Are both expressions

  • "At the beginning"
  • "In the beginning"

valid and equivalent? The first "seems wrong" to me, but it has more Google results.


6 Answers 6


They are valid but not interchangeable. I think the most important difference is that "in the beginning" seems to be an expression describing a whole period of time, while "at the beginning" more literally describes a single moment in time, similar to the difference between saying "in the morning" and "at 8 a.m."

Compare your question to "in the end" versus "at the end." "In the end" is an idiom synonymous with "ultimately." There's a clear distinction. I think the same can be said for "in the beginning"/"at the beginning."


"In the beginning" are the three words that open the Book of Genesis in the Bible. For Christians, the phrase conveys that additional sense of an origination.

"At the beginning" by itself just sounds incomplete to my ear. At the beginning of what?

  • Given the religious context I'm surprised "in..." is not the one to have more Google results.
    – Eran
    Commented Apr 10, 2011 at 21:51
  • 4
    +1. To me "In the beginning" only recalls that use (which is not known just to Christians, by the way). I would not use the phrase unless I was deliberately inviting associations with the Creation.
    – Colin Fine
    Commented Apr 10, 2011 at 22:46

Firstly, the [pedantic] interpretation of those phrases probably differs between locations and cultures (American English as opposed to British English etc').

Personally, it seems to me that "in the beginning" refers to time and "at the beginning" refers to placement. Often they might be casually interchanged with a figurative allusion to the other meaning.

For example: "at the beginning of the book" ,IMHO, emphasizes more the place [physically] (first pages/chapter etc') while "in the beginning of the book" emphasizes more that it's early relevant to what is happening in the book.

For most uses, I think using 'at' sounds better and I'd be more likely to use it, whether according to what I wrote here or less pedantically.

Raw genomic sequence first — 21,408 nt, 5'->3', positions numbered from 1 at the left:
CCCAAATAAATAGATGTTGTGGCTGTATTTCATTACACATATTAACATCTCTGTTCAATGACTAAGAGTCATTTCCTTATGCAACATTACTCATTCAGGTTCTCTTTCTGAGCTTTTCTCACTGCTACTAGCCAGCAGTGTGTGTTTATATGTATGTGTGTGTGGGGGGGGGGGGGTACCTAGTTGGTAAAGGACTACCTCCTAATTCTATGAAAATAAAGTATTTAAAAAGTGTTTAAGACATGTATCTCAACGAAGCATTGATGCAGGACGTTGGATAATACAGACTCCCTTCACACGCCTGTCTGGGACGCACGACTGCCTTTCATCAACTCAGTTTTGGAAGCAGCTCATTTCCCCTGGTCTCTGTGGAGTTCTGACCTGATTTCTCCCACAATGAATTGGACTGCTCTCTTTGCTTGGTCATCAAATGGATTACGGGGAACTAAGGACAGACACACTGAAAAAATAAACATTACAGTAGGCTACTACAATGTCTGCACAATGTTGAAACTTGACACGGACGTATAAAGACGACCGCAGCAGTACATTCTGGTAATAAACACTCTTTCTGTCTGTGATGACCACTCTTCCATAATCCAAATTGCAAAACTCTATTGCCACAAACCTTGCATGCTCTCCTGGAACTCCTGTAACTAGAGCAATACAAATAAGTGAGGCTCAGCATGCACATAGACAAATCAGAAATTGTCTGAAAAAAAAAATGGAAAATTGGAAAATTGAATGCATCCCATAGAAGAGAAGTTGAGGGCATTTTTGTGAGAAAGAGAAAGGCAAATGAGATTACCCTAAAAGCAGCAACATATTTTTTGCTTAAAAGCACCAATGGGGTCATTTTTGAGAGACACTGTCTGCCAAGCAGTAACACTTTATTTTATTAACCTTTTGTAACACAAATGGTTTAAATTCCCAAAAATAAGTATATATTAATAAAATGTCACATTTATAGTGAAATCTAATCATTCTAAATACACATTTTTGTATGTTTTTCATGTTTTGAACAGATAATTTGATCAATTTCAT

In the beginning is usually preferred alone and followed by a comma. But at the beginning is used together with a noun such as year, book, century, show ..etc.. ;) E.g. In the beginning, God created (etc...) At the beginning OF TIME, God created


At the beginning of the book ...

At the beginning of the semester ...

At the beginning of my speech ...

These are all fine and unremarkable.


Ive always thought that when using phrases like these, it's better to use "in" when referring to time, and "at" when referring to a place. :) But I could be wrong. However, "at" could also be correct because technically, "At the beginning of my answer..." could be considered a "place in time". So I believe they are both valid ways of saying it.

  • 3
    Well, let’s see. I would probably say: in the morning, in December, in 1943, in Guatemala, in Istanbul, at three o’clock, at that time, at the White House, on Tuesday, on an island, on Mars. There may be some patterns here, but it clearly isn’t quite as simple as “in=time, at=place”. Commented Apr 11, 2011 at 7:57
  • 1
    @JasonOrendorff Don't you think that the difference between 'in' and 'at' is mainly to do with precision. We would say "In Washington at the Lincoln Memorial" or "In the morning at 11:42" where Washington and the morning are less less precise specifications that the memorial or the time. We also use "in" with precision when we are speaking about enclosed spaces so we say "In the Oval Office" but that's using in normally. "On" is mainly just a preposition (on an island, on Mars) but we also use it for intermediate precision but only with time. "In May, on the 24th, at 10:57"
    – BoldBen
    Commented Oct 8, 2018 at 9:17

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